Warren Smith made Freeman of the City

22 Feb 2018

Long-serving Newcastle City Council lifeguard and Surfest co-founder Warren Smith has been made a Freeman of the City for more than four decades of dedicated service to Newcastle.

Smith, 64, was honoured with the city's highest formal recognition when Lord Mayor Nuatali Nelmes presented him the Freeman medal at a function at Merewether Surf Club today.

Freeman of the City, Warren Smith, and his medal with Lord Mayor Nuatali Nelmes.

The Lord Mayor told the Surfest sponsors luncheon that Smith saved countless lives while on duty during his 40-year career and even a few while off relaxing with his family.

"It's my great honour to thank Warren for more than 40 years of service to our great city," the Lord Mayor said.

"To many he is a familiar face and voice who either saved their life or intervened before they got into trouble by directing them back between the red and yellow flags with a whistle, or frank address over the PA system.

"So I am delighted to award him our city's highest honour on behalf of all the Novocastrians he looked out for over four decades.

"His heroics didn’t stop at the end of his work day either - Warren's family recall him plunging into the diving pool at Lambton Pool more than 25 years ago to save two struggling swimmers when he was off duty."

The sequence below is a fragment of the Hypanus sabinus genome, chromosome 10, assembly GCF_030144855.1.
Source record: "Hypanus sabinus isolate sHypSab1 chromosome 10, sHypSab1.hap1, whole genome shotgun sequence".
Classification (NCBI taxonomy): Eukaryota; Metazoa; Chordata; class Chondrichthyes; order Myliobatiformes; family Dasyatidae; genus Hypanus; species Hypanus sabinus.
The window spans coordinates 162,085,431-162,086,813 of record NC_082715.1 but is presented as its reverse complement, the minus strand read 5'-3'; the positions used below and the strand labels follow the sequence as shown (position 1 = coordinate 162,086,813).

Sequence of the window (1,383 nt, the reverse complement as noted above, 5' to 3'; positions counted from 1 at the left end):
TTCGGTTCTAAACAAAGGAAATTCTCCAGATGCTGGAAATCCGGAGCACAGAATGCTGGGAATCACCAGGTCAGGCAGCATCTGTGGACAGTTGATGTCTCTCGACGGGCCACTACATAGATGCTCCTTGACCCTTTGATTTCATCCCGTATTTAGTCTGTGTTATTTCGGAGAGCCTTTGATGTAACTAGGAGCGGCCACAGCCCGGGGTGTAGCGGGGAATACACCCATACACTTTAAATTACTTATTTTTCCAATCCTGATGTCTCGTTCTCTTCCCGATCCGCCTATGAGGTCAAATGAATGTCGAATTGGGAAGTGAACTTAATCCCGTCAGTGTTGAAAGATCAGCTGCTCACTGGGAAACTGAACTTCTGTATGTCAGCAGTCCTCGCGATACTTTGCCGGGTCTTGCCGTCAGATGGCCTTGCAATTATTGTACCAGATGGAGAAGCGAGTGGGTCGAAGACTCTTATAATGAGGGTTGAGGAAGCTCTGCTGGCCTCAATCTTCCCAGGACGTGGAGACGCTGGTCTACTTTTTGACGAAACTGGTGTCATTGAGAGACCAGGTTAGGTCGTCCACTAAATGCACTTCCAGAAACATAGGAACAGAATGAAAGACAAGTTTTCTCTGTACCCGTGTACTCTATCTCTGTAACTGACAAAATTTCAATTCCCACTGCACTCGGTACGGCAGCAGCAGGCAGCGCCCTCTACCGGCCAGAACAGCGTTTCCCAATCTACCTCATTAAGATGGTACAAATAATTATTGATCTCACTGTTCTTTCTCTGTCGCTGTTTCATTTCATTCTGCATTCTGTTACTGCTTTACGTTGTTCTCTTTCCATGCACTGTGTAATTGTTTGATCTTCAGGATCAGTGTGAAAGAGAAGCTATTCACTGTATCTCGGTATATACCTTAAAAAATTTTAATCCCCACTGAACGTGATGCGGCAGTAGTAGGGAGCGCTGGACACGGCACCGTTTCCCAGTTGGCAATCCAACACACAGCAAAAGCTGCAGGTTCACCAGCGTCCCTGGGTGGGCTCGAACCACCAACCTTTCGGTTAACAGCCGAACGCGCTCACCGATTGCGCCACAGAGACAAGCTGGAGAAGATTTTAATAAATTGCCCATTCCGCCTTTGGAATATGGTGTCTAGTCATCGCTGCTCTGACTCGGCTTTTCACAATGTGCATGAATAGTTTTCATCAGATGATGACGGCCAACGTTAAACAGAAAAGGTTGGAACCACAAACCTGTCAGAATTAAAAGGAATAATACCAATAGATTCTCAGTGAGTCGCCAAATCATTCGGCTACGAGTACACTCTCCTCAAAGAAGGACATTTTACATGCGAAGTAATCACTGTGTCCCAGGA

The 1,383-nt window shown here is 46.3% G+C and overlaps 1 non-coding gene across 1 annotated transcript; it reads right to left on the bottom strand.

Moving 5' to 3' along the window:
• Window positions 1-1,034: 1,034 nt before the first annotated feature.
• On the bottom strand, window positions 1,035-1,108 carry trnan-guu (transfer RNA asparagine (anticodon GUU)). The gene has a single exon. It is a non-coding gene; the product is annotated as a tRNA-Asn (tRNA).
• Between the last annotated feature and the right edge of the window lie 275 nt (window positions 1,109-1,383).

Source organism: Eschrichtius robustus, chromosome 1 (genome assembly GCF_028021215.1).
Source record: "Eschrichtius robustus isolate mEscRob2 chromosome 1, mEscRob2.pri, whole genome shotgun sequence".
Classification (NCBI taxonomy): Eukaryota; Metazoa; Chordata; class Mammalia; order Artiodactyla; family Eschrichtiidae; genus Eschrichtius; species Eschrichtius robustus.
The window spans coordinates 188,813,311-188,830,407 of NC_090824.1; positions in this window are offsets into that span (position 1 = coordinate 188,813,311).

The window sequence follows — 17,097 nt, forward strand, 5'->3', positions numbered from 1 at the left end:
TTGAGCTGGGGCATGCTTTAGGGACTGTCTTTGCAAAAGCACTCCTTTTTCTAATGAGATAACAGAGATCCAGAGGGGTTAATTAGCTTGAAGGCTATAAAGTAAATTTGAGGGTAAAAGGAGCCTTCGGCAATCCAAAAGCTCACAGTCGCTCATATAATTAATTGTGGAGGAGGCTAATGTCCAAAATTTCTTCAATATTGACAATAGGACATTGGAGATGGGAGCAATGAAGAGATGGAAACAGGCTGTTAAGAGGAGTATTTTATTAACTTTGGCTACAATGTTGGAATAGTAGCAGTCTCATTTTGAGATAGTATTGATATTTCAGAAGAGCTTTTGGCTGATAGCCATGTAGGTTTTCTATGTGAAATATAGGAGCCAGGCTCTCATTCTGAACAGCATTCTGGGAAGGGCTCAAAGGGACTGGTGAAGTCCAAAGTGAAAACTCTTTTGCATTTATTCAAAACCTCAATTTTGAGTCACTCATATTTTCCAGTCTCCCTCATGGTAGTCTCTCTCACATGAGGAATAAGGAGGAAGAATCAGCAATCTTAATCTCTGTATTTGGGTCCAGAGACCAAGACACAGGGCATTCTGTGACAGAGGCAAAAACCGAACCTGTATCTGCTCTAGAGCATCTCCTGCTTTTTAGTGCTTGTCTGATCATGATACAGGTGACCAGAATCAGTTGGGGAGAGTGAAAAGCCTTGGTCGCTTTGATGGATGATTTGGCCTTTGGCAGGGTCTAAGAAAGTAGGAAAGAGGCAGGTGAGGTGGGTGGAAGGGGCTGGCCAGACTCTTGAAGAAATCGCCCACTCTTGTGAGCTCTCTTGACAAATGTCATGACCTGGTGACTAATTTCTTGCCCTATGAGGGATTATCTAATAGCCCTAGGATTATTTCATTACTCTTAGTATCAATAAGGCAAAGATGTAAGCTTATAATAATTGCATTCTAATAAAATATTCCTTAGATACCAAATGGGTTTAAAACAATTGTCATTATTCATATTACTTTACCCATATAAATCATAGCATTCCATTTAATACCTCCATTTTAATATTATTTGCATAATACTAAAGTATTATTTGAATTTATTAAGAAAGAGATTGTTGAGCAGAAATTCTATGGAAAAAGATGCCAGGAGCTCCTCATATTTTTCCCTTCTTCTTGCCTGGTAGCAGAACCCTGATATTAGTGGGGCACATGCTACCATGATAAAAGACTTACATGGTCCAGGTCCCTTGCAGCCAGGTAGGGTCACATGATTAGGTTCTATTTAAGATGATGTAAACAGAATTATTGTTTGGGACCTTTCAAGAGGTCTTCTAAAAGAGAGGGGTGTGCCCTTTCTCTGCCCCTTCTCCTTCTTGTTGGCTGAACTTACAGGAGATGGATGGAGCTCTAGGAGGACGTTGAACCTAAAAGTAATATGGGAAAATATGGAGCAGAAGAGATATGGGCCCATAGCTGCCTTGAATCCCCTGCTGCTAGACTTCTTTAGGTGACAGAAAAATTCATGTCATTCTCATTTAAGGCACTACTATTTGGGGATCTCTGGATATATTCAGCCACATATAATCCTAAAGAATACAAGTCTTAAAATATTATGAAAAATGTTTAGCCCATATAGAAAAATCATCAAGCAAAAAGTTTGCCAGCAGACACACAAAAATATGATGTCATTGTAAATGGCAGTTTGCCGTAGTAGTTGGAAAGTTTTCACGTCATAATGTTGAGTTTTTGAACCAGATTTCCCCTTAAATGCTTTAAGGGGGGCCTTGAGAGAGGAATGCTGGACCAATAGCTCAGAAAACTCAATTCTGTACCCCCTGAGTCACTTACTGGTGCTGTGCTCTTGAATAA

Photograph courtesy Newcastle Herald

Smith began as a casual lifeguard at Newcastle Beach in 1974 before working full time at Nobbys from 1975 to 2014.

He was working the day the Sygna ran aground and braved huge seas to help rescue the crew of the Pasha Bulker when it ran aground in June 2007.

Smith's 33-year association with Surfest and instrumental role ending the culture wars between 'clubbies' and surfers are also behind today's recognition.

"Warren co-founded Surfest with Nat Jefferey and the late Robbie Wood, with help from Council aldermen and Warren's dad, Kevin, in 1985, and he's still coordinating it today, which is an incredible effort by an indefatigable man," Councillor Nelmes said.

"He has helped grow the event into Australia’s largest surfing festival, and I'm proud to say that Newcastle City Council has been with him every step of the way as a major supporter.

"And over the decades he has also been a tireless advocate for all things Newcastle, spruiking the city to out-of-towners invariably directed his way after making inquiries.

Warren and his family after receiving the honour from the Lord Mayor.

Freeman of the City is an honour bestowed by a council or municipality upon a valued member of the public, or upon a visiting dignitary.

Past local recipients include Joy Cummings, John and Margaret McNaughton, Charlie Jones and Frank Purdue.

The honour dates back to the medieval practice of granting respected citizens freedom from serfdom, a tradition that lives on ceremonially in the United Kingdom, Ireland, Australia, Canada, South Africa and New Zealand.

Freedom of the City can also be granted by local authorities to military units that have earned the city's trust.

Called Freedom of Entry, this was extended to the crew of HMAS Newcastle during its port call for last year's Anzac Day commemorations.

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